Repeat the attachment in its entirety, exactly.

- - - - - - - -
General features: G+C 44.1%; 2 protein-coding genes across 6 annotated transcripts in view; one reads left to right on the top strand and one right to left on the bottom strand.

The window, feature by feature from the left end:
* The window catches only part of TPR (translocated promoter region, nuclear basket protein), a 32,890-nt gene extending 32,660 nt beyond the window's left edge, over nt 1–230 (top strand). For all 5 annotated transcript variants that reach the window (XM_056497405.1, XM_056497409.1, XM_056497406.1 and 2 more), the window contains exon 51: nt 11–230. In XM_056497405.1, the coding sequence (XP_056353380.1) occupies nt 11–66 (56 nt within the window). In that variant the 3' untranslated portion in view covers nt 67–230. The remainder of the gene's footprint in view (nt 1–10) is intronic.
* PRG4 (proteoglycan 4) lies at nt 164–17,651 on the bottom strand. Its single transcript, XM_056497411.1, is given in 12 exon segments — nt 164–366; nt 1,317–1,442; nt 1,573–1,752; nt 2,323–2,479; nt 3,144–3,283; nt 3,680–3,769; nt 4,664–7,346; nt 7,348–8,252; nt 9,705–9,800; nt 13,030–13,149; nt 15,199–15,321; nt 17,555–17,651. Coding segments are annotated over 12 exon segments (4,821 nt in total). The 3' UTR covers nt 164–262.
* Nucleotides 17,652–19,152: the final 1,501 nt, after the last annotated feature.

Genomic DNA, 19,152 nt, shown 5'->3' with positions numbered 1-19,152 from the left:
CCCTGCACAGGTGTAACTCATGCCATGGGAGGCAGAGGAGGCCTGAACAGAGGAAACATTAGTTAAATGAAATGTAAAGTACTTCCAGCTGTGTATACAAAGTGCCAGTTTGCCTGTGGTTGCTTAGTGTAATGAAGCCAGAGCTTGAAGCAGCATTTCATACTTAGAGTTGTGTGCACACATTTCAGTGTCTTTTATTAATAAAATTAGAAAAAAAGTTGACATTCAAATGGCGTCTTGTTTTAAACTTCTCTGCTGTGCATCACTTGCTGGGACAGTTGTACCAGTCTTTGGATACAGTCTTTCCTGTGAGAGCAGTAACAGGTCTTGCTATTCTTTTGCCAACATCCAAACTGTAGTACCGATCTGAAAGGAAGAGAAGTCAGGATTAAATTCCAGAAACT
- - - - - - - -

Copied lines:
General features: G+C 44.1%; 2 protein-coding genes across 6 annotated transcripts in view; one reads left to right on the top strand and one right to left on the bottom strand.

The window, feature by feature from the left end:
* The window catches only part of TPR (translocated promoter region, nuclear basket protein), a 32,890-nt gene extending 32,660 nt beyond the window's left edge, over nt 1–230 (top strand). For all 5 annotated transcript variants that reach the window (XM_056497405.1, XM_056497409.1, XM_056497406.1 and 2 more), the window contains exon 51: nt 11–230. In XM_056497405.1, the coding sequence (XP_056353380.1) occupies nt 11–66 (56 nt within the window). In that variant the 3' untranslated portion in view covers nt 67–230. The remainder of the gene's footprint in view (nt 1–10) is intronic.
* PRG4 (proteoglycan 4) lies at nt 164–17,651 on the bottom strand. Its single transcript, XM_056497411.1, is given in 12 exon segments — nt 164–366; nt 1,317–1,442; nt 1,573–1,752; nt 2,323–2,479; nt 3,144–3,283; nt 3,680–3,769; nt 4,664–7,346; nt 7,348–8,252; nt 9,705–9,800; nt 13,030–13,149; nt 15,199–15,321; nt 17,555–17,651. Coding segments are annotated over 12 exon segments (4,821 nt in total). The 3' UTR covers nt 164–262.
* Nucleotides 17,652–19,152: the final 1,501 nt, after the last annotated feature.

Genomic DNA, 19,152 nt, shown 5'->3' with positions numbered 1-19,152 from the left:
CCCTGCACAGGTGTAACTCATGCCATGGGAGGCAGAGGAGGCCTGAACAGAGGAAACATTAGTTAAATGAAATGTAAAGTACTTCCAGCTGTGTATACAAAGTGCCAGTTTGCCTGTGGTTGCTTAGTGTAATGAAGCCAGAGCTTGAAGCAGCATTTCATACTTAGAGTTGTGTGCACACATTTCAGTGTCTTTTATTAATAAAATTAGAAAAAAAGTTGACATTCAAATGGCGTCTTGTTTTAAACTTCTCTGCTGTGCATCACTTGCTGGGACAGTTGTACCAGTCTTTGGATACAGTCTTTCCTGTGAGAGCAGTAACAGGTCTTGCTATTCTTTTGCCAACATCCAAACTGTAGTACCGATCTGAAAGGAAGAGAAGTCAGGATTAAATTCCAGAAACT